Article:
Clock Jump Differences and Inner Sorting

The previous sections show how it is proven that in the JumpStack, OpStack, and RAM Tables, the regions of constant memory pointer are contiguous. The next step is to prove that within each contiguous region of constant memory pointer, the rows are sorted for clock cycle. That is the topic of this section.

The problem arises from clock jumps, which describes the phenomenon when the clock cycle increases even though the memory pointer does not change. If arbitrary jumps were allowed, nothing would prevent the cheating prover from using a table where higher rows correspond to later states, giving rise to an exploitable attack. So it must be shown that every clock jump is directed forward and not backward.

Our strategy is to show that the difference, i.e., the next clock cycle minus the current clock cycle, is itself a clock cycle. Recall that the Processor Table's clock cycles run from 0 to . Therefore, a forward directed clock jump difference is in , whereas a backward directed clock jump's difference is in . No other clock jump difference can occur. If , there is no overlap between sets and . As a result, in this regime, showing that a clock jump difference is in guarantees that the jump is forward-directed.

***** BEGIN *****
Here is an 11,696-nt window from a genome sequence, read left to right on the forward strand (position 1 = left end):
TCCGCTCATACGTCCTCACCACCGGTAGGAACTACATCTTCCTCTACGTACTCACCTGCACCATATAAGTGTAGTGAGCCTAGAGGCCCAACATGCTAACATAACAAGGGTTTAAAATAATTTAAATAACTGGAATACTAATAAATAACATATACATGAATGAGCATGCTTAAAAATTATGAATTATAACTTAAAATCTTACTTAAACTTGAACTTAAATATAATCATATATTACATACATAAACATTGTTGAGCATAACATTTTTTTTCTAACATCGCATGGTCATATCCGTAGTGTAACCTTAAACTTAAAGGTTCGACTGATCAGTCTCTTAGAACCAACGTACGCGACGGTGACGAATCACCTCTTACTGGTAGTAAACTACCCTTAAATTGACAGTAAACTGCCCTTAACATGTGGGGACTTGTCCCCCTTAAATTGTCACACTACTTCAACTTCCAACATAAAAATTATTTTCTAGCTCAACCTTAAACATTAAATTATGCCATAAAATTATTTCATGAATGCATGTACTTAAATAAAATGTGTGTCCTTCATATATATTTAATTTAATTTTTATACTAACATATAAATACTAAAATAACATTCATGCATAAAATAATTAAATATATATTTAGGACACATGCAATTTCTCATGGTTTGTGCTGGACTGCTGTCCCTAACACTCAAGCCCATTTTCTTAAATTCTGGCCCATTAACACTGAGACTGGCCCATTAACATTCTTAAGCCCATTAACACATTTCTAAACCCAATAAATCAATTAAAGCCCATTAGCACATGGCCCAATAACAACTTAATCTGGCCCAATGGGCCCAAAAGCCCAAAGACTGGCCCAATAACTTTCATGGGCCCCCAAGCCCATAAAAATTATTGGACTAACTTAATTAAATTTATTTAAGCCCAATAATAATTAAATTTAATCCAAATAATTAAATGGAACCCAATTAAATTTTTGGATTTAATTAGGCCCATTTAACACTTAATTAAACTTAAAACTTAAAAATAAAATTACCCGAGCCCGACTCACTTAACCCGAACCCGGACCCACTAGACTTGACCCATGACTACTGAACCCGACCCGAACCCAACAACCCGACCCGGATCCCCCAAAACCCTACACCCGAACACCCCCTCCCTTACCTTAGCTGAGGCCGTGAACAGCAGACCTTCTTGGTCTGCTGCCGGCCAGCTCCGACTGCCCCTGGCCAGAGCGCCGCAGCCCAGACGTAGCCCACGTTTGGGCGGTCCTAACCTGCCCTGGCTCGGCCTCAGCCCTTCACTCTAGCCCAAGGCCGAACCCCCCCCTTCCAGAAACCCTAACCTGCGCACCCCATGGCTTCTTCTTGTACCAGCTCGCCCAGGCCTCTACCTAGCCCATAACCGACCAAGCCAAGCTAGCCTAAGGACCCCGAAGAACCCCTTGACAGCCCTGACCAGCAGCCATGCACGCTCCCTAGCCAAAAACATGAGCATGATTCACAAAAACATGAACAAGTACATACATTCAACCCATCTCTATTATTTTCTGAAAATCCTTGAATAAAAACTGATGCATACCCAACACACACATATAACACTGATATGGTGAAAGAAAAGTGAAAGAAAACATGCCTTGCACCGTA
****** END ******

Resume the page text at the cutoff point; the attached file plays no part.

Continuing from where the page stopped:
The set of values in the Processor Table's clock cycle column is . A standard Lookup Argument can show that the clock jump differences are elements of that column. Since all three memory-like tables look up the same property, the Processor Table acts as a single server as opposed to three distinct servers. Concretely, the lookup multiplicities of the three clients, i.e., the memory-like tables, are recorded in a single column cjd_mul. It contains the element-wise sum of the three distinct lookup multiplicities.